In the latest issue of l’environnement, the FOEN magazine, the pressing issue of industrial wastewater pollution has taken center stage. Swiss industrial firms are now facing a critical challenge in maintaining the cleanliness of their wastewater to prevent further contamination of lakes and waterways. However, the complexity lies in identifying the specific substances within these wastewater streams and determining the most effective treatment methods.
The notorious 1986 Schweizerhalle incident serves as a grim reminder of the consequences of industrial accidents. A massive fire at Sandoz pharmaceutical group’s warehouses in Basel led to the release of toxic herbicides, insecticides, and mercury compounds into the Rhine River. This disaster left a lasting impact on aquatic life, taking years to recover.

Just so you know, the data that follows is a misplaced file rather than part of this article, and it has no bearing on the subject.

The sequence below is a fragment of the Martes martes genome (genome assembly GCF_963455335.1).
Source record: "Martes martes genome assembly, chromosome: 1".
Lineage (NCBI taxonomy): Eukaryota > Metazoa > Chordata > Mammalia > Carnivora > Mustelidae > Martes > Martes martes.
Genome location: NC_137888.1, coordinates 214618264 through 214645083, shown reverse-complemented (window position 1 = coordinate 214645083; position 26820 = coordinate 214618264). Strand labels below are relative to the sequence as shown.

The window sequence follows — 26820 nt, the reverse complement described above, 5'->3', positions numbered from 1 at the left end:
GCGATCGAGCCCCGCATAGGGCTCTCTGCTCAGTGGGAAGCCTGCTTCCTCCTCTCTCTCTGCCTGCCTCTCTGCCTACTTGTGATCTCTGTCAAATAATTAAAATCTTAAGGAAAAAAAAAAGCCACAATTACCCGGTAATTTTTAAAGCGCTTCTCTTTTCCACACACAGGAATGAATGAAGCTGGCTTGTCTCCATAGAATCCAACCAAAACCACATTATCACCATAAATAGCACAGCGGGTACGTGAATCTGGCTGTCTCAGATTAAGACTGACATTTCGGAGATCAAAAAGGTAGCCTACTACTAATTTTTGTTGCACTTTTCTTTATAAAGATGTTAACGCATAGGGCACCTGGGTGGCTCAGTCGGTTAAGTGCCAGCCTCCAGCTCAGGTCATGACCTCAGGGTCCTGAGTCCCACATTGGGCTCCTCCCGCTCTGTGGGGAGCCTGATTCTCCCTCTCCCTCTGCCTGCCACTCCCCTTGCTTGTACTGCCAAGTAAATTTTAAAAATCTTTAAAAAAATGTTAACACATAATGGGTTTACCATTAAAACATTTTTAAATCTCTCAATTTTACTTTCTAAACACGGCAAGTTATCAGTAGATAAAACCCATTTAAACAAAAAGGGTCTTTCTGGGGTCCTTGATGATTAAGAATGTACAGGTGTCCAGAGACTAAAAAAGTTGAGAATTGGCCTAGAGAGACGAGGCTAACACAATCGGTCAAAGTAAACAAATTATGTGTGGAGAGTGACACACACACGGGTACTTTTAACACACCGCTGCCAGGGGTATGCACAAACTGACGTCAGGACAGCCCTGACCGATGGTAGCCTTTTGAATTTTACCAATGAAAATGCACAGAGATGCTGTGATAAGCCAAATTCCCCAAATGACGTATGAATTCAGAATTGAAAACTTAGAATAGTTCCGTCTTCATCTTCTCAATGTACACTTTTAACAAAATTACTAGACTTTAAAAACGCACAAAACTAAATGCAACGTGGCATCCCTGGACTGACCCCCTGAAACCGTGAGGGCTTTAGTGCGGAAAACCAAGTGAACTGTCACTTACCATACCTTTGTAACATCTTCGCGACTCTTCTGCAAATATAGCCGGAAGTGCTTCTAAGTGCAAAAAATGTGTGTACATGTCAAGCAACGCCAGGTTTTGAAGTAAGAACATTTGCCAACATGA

Switzerland responded by enacting the Major Accidents Ordinance in 1991, requiring companies to establish containment basins for firefighting water. Subsequent federal legislation, including the 1991 Federal Water Protection Act and the associated 1998 ordinance, set limits on pollutants in wastewater from various industrial sectors. These measures have contributed to a significant reduction in industrial pollution of Swiss lakes and waterways, although industrial activities still account for 20% of detected micro-pollutants in water.
The challenge now is that companies, particularly in sectors like pharmaceuticals and galvanization, struggle to identify the specific pollutants in their wastewater, hindering precise treatment required by water protection laws. Collaboration among industry, associations, scientists, and authorities is essential to finding advanced treatment solutions tailored to each sector.